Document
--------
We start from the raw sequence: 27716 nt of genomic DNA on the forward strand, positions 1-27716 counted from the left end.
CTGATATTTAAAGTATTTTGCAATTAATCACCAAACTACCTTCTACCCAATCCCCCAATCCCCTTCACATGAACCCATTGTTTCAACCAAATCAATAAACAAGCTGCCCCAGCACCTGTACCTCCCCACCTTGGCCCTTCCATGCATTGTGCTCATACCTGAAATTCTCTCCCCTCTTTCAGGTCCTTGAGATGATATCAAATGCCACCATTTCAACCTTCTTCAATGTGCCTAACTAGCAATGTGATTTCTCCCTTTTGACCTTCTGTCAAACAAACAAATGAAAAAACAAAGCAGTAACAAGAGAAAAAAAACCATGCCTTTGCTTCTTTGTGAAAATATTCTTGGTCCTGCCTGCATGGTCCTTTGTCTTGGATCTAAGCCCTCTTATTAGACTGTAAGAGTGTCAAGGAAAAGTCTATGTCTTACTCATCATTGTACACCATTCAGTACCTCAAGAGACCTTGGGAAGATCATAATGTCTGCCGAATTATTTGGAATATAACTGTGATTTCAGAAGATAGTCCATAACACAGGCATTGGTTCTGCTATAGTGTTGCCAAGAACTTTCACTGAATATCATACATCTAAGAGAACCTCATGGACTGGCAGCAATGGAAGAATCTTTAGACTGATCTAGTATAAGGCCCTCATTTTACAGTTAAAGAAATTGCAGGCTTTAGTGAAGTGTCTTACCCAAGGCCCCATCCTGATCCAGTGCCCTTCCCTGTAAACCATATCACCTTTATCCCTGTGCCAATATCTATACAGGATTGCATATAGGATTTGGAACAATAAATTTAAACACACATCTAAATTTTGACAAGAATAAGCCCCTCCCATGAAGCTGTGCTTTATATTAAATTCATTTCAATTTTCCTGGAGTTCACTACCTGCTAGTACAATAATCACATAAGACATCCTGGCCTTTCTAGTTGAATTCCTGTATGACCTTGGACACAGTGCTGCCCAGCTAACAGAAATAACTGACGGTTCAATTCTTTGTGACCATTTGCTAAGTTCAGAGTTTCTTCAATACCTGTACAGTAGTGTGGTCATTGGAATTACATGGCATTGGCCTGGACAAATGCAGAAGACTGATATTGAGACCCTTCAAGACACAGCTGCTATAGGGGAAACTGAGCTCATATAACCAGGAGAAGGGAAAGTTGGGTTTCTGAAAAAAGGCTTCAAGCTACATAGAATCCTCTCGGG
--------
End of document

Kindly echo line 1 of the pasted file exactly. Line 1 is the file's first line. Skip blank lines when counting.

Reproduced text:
We start from the raw sequence: 27716 nt of genomic DNA on the forward strand, positions 1-27716 counted from the left end.